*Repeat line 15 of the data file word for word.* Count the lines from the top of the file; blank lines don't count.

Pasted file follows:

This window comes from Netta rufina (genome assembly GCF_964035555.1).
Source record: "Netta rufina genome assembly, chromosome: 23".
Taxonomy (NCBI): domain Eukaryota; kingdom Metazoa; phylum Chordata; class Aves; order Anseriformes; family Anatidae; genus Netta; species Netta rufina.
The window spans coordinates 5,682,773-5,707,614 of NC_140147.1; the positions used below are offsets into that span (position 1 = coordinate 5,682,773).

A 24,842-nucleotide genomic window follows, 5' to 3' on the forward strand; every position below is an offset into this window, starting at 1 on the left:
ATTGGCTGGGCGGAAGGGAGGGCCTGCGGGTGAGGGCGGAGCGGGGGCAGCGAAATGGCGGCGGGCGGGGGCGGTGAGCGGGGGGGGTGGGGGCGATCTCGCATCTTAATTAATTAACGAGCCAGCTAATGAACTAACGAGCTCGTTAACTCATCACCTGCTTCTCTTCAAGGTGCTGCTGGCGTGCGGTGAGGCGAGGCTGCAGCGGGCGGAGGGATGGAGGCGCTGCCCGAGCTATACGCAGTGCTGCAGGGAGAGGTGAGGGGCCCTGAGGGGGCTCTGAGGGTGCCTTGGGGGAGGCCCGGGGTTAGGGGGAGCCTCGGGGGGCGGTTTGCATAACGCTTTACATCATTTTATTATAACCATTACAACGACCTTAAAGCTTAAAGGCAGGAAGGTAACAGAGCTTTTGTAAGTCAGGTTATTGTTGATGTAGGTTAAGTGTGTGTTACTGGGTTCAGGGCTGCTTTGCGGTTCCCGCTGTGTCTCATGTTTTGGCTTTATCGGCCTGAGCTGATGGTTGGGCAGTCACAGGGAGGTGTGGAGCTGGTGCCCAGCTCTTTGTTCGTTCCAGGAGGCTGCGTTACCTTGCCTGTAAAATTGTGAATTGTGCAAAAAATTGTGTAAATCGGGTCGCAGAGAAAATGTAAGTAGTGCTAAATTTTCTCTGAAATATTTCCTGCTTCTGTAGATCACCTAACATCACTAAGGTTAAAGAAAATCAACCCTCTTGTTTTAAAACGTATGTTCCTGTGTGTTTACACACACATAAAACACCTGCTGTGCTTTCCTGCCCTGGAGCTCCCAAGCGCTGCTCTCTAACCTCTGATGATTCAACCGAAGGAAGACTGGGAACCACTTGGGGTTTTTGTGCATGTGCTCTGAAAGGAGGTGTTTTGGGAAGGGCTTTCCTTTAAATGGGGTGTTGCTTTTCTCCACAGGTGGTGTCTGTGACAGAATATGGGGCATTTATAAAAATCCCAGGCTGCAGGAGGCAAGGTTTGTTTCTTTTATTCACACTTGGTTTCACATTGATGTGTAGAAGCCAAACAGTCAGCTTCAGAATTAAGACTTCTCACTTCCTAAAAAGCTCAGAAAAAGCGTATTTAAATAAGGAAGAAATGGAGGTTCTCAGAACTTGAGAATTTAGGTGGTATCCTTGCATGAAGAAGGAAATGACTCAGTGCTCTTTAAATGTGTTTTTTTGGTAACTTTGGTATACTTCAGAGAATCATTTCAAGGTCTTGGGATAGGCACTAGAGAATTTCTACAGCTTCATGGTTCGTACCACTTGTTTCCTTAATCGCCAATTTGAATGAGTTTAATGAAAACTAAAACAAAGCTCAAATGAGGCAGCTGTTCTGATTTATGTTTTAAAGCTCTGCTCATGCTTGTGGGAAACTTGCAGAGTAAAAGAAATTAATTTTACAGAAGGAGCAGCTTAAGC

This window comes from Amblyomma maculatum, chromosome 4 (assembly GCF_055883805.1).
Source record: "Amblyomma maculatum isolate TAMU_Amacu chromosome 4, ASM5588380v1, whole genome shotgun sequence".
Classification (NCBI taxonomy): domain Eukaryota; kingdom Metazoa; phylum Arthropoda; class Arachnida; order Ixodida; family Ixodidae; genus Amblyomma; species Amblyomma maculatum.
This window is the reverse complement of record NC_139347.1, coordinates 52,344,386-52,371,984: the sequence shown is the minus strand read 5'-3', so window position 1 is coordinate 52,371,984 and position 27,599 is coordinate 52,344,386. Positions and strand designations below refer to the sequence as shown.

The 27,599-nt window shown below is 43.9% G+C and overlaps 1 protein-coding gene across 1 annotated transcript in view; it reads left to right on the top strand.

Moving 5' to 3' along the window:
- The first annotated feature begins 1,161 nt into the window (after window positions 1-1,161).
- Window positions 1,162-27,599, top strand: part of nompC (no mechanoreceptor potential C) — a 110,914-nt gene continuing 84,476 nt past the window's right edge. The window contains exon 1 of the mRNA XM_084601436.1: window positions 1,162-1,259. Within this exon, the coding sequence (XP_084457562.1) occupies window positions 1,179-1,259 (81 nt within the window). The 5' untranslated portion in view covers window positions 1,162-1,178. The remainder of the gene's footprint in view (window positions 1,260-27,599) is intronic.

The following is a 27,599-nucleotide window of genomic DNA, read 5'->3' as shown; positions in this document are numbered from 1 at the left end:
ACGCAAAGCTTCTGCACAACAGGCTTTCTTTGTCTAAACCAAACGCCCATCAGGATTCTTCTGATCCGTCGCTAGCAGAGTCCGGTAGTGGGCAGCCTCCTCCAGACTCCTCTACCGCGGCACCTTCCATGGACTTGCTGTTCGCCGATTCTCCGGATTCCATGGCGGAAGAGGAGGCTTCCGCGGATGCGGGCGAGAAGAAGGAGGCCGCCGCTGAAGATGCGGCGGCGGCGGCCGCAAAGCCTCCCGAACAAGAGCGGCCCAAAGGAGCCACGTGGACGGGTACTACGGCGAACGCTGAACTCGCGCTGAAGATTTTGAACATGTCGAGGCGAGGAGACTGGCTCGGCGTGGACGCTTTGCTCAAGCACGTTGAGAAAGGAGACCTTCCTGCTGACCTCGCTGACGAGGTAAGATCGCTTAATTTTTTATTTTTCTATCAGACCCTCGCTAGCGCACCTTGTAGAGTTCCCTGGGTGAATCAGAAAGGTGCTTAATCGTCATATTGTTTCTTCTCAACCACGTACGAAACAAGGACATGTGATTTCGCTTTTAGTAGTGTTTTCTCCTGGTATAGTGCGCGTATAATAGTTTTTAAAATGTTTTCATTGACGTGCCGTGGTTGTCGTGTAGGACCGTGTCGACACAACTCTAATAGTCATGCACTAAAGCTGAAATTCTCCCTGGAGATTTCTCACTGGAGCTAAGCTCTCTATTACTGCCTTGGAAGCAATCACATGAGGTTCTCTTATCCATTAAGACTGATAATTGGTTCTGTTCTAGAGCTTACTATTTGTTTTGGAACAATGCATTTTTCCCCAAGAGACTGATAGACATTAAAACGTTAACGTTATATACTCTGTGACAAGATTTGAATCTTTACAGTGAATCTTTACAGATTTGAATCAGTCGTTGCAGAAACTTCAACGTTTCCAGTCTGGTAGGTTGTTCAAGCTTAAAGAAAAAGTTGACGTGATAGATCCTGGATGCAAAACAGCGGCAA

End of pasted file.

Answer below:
The following is a 27,599-nucleotide window of genomic DNA, read 5'->3' as shown; positions in this document are numbered from 1 at the left end: